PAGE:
Getting your first pap smear can seem a bit daunting and intimidating. We’ve all heard the horror stories: cold clamps, untimely menstruation, long waits for an appointment…but let’s take a step back first so you can ensure you’re doing the prep you need for your pap smears.
So, what happens?
Let’s begin with keeping in mind that for a lot of folks, the term sounds a bit more daunting than the actual procedure. Essentially, by taking a sample of cells from the cervix, doctors gather an abundance of information about your reproductive health. This is basically exactly what happens during a pap smear; the doctor takes a cell sample from the cervix and then your end of the procedure is over, it just needs to be sent to the lab for testing. It is also traditional for doctors to take cell samples for testing an abundance of other conditions and diseases during a pap smear, as gynecologist appointments are not typically frequent, especially the older the patient gets. Most importantly to note, however, is that the procedure is quick and easy, just as long as you come prepared.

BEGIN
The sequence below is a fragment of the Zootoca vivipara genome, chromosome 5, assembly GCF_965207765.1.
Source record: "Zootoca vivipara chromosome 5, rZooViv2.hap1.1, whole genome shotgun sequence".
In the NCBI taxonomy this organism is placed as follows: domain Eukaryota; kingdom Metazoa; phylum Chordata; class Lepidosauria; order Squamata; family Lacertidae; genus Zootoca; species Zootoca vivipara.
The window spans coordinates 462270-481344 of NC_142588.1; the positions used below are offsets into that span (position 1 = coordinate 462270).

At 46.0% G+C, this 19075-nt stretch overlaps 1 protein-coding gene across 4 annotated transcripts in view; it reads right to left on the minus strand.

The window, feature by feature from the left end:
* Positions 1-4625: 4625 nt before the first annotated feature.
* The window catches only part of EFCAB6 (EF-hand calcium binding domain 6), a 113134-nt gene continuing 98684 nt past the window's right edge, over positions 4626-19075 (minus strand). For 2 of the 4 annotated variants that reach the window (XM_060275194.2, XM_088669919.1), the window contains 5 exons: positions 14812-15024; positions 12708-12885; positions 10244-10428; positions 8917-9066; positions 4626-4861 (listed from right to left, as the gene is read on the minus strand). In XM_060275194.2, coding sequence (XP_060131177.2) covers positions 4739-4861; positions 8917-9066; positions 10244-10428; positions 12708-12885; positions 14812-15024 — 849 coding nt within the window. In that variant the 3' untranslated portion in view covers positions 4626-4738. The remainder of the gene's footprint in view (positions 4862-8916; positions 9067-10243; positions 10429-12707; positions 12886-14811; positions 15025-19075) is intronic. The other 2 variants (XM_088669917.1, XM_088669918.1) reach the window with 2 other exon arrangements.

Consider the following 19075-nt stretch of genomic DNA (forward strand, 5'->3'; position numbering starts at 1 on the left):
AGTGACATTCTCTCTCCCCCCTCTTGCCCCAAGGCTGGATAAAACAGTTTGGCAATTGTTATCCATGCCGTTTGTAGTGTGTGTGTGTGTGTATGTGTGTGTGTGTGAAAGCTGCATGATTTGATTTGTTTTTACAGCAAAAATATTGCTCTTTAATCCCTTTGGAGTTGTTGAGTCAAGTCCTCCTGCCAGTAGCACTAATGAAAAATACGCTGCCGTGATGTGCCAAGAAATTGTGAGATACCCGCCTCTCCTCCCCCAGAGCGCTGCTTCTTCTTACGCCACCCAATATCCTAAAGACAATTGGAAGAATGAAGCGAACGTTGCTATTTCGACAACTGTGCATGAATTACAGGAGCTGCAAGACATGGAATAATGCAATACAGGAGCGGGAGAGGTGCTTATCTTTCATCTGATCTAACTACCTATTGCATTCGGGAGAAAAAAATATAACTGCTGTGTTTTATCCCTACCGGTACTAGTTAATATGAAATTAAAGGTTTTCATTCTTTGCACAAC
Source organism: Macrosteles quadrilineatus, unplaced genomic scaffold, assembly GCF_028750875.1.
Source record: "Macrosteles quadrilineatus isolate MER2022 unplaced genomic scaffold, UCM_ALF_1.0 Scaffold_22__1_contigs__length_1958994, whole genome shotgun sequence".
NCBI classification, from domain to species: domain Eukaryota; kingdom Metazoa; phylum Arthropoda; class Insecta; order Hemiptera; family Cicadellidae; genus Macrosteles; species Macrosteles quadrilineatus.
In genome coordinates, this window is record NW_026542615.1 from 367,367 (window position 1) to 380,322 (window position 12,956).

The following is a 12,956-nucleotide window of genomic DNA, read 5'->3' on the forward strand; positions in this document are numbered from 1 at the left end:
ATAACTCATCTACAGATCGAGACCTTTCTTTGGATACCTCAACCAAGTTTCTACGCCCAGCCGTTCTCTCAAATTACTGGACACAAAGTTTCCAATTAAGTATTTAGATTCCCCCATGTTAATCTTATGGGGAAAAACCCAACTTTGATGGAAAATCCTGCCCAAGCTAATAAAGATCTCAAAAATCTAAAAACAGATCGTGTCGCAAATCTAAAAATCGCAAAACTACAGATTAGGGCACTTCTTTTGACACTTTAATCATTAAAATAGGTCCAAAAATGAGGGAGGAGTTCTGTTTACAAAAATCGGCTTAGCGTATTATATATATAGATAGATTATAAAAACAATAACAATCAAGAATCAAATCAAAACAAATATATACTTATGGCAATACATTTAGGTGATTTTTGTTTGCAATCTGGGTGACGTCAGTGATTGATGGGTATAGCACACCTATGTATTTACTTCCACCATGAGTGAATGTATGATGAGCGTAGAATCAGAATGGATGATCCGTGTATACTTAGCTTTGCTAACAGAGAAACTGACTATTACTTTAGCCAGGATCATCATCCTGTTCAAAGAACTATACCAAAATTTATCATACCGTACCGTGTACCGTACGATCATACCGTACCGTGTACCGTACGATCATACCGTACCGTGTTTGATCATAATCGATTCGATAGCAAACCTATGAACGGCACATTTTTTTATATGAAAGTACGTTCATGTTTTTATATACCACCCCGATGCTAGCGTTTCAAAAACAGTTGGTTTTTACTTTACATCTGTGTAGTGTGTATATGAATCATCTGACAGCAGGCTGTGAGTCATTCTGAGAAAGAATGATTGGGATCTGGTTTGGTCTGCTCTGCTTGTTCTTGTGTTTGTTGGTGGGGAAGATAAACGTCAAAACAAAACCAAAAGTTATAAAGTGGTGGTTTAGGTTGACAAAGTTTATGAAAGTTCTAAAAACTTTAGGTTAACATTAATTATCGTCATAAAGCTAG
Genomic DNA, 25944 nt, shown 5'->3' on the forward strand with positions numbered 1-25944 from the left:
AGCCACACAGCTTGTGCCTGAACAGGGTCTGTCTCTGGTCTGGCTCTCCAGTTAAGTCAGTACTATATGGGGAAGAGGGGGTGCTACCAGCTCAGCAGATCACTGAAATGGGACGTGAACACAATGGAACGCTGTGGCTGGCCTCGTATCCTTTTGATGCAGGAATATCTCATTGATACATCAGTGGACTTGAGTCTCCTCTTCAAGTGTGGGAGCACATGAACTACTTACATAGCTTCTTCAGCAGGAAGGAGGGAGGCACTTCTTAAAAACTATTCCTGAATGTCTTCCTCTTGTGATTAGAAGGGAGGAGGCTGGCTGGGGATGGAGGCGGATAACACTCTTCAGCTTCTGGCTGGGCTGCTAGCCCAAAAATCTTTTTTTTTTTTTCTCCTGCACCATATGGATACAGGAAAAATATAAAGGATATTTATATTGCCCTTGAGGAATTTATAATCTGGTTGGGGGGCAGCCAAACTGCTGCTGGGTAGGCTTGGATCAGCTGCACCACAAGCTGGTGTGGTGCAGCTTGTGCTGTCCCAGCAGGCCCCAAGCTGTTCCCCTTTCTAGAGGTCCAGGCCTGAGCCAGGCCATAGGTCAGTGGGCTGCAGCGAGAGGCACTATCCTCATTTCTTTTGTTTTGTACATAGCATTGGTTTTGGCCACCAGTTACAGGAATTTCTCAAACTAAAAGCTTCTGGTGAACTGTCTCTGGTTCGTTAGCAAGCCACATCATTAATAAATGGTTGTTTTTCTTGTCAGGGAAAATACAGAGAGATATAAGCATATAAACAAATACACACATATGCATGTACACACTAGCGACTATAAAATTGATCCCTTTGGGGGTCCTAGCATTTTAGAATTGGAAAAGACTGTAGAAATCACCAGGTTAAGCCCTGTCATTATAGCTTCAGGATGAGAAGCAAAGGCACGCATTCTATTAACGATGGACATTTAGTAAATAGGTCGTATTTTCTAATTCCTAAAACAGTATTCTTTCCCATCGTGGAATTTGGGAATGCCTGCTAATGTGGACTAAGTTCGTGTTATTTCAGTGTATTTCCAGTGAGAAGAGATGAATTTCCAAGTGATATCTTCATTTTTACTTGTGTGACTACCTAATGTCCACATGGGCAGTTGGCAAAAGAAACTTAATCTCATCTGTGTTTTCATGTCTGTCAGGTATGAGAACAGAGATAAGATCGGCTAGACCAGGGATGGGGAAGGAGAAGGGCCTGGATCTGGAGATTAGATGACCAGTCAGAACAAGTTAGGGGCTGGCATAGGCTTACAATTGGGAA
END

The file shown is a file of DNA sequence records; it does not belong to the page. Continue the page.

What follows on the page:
What do I need?
Just yourself will do! One thing to keep in mind, however, is that you’ll want to do your best to schedule your appointment for a day you are not menstruating, as it is much more difficult for doctors to gather the information they need from a pap smear when you are menstruating. You will also want to ensure you attend your appointment in a relaxed state, as any tensing of the vaginal muscles can also make your pap smear difficult to gather information from.
Why do I need one?
Typically, pap smears are given to people 21 and older once every three years and then slightly less frequently after age 30. Once you reach your mid 60s, you can ask your doctor if you still need one. Pap smears are used solely for checking for cervical cancer or any abnormalities in the cervical cells. This makes it a vital procedure for younger audiences, as there is a higher risk for abnormalities at a younger age. By keeping your doctor in the loop about whatever changes are going on in your body, you lower your risk for life threatening diseases and abnormalities. Especially with reproductive health, this is incredibly important.
Keeping in check with your reproductive health doesn’t have to been difficult; talk to your local gynecologist today about scheduling an appointment for a pap smear if you qualify for one. We promise you’ll be happier to feel a little discomfort for 2 seconds than the discomfort of the unknown prolonged.